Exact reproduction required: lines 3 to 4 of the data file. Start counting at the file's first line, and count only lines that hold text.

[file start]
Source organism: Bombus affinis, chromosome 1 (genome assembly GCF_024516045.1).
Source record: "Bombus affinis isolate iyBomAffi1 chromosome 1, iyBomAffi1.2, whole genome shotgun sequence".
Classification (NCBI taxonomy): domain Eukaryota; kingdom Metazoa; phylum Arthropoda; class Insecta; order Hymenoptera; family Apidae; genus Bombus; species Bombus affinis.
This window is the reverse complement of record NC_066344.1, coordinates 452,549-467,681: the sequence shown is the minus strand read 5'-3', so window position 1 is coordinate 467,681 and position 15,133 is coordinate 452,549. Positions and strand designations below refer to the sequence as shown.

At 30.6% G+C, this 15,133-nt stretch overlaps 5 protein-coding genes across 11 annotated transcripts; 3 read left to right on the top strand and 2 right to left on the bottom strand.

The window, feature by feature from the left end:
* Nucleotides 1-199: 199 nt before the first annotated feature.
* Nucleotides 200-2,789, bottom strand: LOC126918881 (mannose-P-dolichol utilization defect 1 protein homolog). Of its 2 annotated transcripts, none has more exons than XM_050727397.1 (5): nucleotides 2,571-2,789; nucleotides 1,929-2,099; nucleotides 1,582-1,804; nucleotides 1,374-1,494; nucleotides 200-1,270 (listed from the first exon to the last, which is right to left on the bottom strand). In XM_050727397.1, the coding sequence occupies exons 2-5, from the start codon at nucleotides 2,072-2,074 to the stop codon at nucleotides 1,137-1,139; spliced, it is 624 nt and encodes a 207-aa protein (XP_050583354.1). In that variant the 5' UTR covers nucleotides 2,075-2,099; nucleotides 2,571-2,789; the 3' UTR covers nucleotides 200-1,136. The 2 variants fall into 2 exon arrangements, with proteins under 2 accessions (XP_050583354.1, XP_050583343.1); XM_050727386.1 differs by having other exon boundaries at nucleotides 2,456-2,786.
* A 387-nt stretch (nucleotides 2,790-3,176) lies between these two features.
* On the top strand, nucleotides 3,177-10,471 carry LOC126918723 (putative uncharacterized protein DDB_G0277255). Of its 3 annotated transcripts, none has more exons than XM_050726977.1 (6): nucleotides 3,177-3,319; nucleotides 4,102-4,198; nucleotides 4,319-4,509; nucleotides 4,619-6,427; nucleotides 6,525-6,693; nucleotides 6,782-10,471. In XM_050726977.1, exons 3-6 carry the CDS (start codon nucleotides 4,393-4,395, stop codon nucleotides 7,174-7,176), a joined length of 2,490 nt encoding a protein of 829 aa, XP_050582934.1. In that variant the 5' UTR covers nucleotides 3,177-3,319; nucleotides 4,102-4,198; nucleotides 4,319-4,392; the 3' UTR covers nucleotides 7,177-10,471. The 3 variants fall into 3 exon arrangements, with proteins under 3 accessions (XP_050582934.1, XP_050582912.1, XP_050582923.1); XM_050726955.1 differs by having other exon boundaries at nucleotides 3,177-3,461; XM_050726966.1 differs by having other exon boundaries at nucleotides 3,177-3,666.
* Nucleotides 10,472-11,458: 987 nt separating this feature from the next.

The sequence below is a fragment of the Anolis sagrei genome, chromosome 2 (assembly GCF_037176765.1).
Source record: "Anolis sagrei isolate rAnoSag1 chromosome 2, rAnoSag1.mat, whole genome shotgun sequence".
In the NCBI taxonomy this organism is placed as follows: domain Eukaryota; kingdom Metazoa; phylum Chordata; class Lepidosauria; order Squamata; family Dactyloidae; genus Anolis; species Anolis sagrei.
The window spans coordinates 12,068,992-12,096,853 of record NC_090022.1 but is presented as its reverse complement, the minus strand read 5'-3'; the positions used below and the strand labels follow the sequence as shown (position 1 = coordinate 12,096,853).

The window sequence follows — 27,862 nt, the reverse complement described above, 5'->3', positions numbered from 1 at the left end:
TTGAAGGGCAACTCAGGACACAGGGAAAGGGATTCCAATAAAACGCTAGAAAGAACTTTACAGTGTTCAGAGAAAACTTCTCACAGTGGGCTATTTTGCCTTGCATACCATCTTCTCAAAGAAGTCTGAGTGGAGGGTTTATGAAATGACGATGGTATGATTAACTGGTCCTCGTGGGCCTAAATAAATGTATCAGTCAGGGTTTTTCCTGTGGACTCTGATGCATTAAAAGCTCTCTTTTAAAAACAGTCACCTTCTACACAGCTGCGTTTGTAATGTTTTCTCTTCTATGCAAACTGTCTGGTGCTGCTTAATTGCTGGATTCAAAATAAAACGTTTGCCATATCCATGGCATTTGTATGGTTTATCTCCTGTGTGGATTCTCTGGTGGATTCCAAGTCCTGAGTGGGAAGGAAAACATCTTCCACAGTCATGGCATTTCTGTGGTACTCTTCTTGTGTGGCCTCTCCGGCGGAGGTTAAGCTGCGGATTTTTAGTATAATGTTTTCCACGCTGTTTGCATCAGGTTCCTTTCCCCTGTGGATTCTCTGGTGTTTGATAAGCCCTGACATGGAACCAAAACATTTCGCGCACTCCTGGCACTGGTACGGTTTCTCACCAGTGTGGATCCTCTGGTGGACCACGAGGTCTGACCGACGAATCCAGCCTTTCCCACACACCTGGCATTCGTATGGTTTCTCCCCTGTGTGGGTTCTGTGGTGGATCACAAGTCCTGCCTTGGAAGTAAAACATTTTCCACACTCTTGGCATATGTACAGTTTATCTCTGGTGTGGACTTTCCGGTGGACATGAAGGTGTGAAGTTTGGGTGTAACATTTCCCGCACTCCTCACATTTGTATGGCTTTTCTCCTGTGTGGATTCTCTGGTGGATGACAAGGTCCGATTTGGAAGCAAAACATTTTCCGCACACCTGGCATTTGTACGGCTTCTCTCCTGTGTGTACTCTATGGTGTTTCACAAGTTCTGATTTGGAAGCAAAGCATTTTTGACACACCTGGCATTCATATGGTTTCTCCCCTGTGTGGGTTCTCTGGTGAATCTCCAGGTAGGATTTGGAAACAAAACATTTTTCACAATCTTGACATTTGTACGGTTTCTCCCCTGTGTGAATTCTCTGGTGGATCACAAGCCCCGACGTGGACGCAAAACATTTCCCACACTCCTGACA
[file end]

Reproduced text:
Classification (NCBI taxonomy): domain Eukaryota; kingdom Metazoa; phylum Arthropoda; class Insecta; order Hymenoptera; family Apidae; genus Bombus; species Bombus affinis.
This window is the reverse complement of record NC_066344.1, coordinates 452,549-467,681: the sequence shown is the minus strand read 5'-3', so window position 1 is coordinate 467,681 and position 15,133 is coordinate 452,549. Positions and strand designations below refer to the sequence as shown.